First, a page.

Morning Call: pick of the papers

The ten must-read comment pieces from this morning's papers.

1. Who’ll be left standing when the Tories’ secret weapon goes bang? (Daily Telegraph)

Labour needs to up its game on immigration and welfare to see off Lynton Crosby’s threat, says Mary Riddell.

2. Real Conservatives cut spending before taxes (Times)

Bold Budget measures being urged on the Chancellor will lose money in the short term, writes Daniel Finkelstein. Ask Margaret Thatcher.

3. Why the euro crisis is not yet over (Financial Times)

If all members of the eurozone would rejoin happily today, they would be extreme masochists, says Martin Wolf.

4. How George Osborne is now being muzzled by his own watchdog (Daily Mail)

The OBR provides the lesson that top economists are no wiser in making predictions than the man next to you in the saloon bar, says Andrew Alexander. 

5. Forget fairness. This mansion tax is ideological cowardice (Guardian)

A fair extension of the council tax would be easy, lucrative, progressive – and anathema to people like Balls and Cable, says Simon Jenkins.

6. Europe needs Cameron’s tough love (Financial Times)

Determination to reform the bloc is in the interests of the whole continent, writes Andrew Mitchell.

7. The price we will pay for dithering on energy (Daily Telegraph)

For a decade and more, Britain has failed to treat energy provision as a priority - and we are further from fixing the problem than ever, says a Telegraph editorial. 

8. Hilary Mantel: bring up the royal bodies (Guardian)

The lecture was not an attack on the Duchess of Cambridge but a thoughtful and sympathetic reflection on royal woman down the ages, says a Guardian editorial.

As the world is getting more prosperous, the western share of wealth is declining, writes Ian Birell. It's a new world order and we must get used to it.

10. Think there's no alternative? Latin America has a few (Guardian)

Not only have leaders from Ecuador to Venezuela delivered huge social gains – they keep winning elections too, writes Seumas Milne.

Photo: Getty
Show Hide image

What Jeremy Corbyn gets right about the single market

Technically, you can be outside the EU but inside the single market. Philosophically, you're still in the EU. 

I’ve been trying to work out what bothers me about the response to Jeremy Corbyn’s interview on the Andrew Marr programme.

What bothers me about Corbyn’s interview is obvious: the use of the phrase “wholesale importation” to describe people coming from Eastern Europe to the United Kingdom makes them sound like boxes of sugar rather than people. Adding to that, by suggesting that this “importation” had “destroy[ed] conditions”, rather than laying the blame on Britain’s under-enforced and under-regulated labour market, his words were more appropriate to a politician who believes that immigrants are objects to be scapegoated, not people to be served. (Though perhaps that is appropriate for the leader of the Labour Party if recent history is any guide.)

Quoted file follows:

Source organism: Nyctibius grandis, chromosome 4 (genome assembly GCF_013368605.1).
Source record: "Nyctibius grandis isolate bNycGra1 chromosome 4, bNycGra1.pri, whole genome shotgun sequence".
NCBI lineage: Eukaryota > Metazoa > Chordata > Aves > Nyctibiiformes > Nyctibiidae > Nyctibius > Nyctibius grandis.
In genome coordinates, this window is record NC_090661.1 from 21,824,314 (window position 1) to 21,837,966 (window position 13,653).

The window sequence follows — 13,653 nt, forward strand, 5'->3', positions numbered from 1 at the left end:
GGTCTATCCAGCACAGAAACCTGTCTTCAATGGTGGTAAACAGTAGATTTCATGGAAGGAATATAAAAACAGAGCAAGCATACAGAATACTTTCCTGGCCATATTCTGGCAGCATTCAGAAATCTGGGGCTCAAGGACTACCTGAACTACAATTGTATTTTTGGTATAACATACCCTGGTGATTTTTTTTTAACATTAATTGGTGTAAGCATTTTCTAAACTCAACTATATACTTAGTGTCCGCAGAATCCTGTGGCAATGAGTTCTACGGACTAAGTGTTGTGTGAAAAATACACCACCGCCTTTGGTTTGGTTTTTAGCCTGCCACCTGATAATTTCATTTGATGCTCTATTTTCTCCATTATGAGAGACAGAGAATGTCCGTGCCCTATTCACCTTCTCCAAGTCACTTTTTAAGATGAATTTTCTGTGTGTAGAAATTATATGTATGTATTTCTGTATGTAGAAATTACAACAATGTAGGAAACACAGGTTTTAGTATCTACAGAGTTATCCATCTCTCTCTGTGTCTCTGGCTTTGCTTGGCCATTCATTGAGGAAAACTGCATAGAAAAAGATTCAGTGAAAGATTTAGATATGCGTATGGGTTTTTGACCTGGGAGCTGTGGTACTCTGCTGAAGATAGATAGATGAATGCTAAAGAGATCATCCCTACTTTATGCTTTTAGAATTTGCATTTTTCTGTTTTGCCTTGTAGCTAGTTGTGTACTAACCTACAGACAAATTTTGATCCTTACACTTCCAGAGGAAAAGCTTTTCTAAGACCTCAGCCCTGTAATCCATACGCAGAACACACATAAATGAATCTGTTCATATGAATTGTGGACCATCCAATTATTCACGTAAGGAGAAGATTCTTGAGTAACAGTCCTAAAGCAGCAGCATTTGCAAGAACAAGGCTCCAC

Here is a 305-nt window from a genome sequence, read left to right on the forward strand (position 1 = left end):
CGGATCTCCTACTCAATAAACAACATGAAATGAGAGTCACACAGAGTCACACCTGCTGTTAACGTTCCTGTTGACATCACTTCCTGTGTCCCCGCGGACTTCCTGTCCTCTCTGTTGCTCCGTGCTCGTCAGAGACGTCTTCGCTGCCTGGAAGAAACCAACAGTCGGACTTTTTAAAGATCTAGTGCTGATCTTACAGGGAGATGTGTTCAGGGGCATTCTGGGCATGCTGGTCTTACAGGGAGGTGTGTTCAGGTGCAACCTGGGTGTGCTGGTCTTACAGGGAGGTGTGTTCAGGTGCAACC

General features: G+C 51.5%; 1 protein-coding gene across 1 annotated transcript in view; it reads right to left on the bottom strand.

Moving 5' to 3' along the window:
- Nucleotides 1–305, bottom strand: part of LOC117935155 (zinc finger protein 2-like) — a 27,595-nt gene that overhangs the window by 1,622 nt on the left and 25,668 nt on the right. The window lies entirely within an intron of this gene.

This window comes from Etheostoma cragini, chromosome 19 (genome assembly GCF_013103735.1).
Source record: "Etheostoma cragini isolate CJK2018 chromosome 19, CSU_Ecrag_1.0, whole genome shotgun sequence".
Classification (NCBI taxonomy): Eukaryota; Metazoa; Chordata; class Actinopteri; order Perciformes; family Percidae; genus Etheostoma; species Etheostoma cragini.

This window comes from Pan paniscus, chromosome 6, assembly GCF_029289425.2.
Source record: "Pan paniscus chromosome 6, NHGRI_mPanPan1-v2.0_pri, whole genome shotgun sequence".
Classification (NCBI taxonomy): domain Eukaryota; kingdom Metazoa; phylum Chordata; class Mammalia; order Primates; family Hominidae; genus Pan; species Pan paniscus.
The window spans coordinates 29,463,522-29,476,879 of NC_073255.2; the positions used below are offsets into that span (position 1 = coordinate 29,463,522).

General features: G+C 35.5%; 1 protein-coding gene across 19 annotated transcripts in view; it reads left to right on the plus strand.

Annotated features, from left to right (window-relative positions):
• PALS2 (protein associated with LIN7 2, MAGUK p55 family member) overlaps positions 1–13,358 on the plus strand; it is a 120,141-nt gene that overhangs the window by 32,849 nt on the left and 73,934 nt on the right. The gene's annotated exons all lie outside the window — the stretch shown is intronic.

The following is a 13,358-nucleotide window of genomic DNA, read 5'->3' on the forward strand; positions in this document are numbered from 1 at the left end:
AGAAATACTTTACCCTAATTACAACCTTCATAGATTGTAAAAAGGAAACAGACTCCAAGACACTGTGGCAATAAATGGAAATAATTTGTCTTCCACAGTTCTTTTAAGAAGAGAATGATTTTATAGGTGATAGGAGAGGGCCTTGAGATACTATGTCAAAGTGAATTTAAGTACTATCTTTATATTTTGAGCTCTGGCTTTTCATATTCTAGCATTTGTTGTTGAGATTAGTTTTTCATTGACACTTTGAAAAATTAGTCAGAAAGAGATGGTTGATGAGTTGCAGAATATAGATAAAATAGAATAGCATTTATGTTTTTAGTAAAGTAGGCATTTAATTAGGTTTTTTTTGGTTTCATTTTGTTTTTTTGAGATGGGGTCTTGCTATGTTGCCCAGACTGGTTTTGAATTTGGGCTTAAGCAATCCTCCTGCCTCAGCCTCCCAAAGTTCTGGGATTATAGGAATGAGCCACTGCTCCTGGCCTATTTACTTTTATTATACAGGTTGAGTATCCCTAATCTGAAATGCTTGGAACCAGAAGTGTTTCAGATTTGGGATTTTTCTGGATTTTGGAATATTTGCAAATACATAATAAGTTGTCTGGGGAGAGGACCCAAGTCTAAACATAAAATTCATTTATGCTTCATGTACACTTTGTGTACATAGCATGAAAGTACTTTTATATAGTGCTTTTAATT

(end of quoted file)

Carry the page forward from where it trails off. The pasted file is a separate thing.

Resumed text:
But I’m bothered, too, by the reaction to another part of his interview, in which the Labour leader said that Britain must leave the single market as it leaves the European Union. The response to this, which is technically correct, has been to attack Corbyn as Liechtenstein, Switzerland, Norway and Iceland are members of the single market but not the European Union.

In my view, leaving the single market will make Britain poorer in the short and long term, will immediately render much of Labour’s 2017 manifesto moot and will, in the long run, be a far bigger victory for right-wing politics than any mere election. Corbyn’s view, that the benefits of freeing a British government from the rules of the single market will outweigh the costs, doesn’t seem very likely to me. So why do I feel so uneasy about the claim that you can be a member of the single market and not the European Union?

I think it’s because the difficult truth is that these countries are, de facto, in the European Union in any meaningful sense. By any estimation, the three pillars of Britain’s “Out” vote were, firstly, control over Britain’s borders, aka the end of the free movement of people, secondly, more money for the public realm aka £350m a week for the NHS, and thirdly control over Britain’s own laws. It’s hard to see how, if the United Kingdom continues to be subject to the free movement of people, continues to pay large sums towards the European Union, and continues to have its laws set elsewhere, we have “honoured the referendum result”.

None of which changes my view that leaving the single market would be a catastrophe for the United Kingdom. But retaining Britain’s single market membership starts with making the argument for single market membership, not hiding behind rhetorical tricks about whether or not single market membership was on the ballot last June, when it quite clearly was. 

Stephen Bush is special correspondent at the New Statesman. His daily briefing, Morning Call, provides a quick and essential guide to domestic and global politics.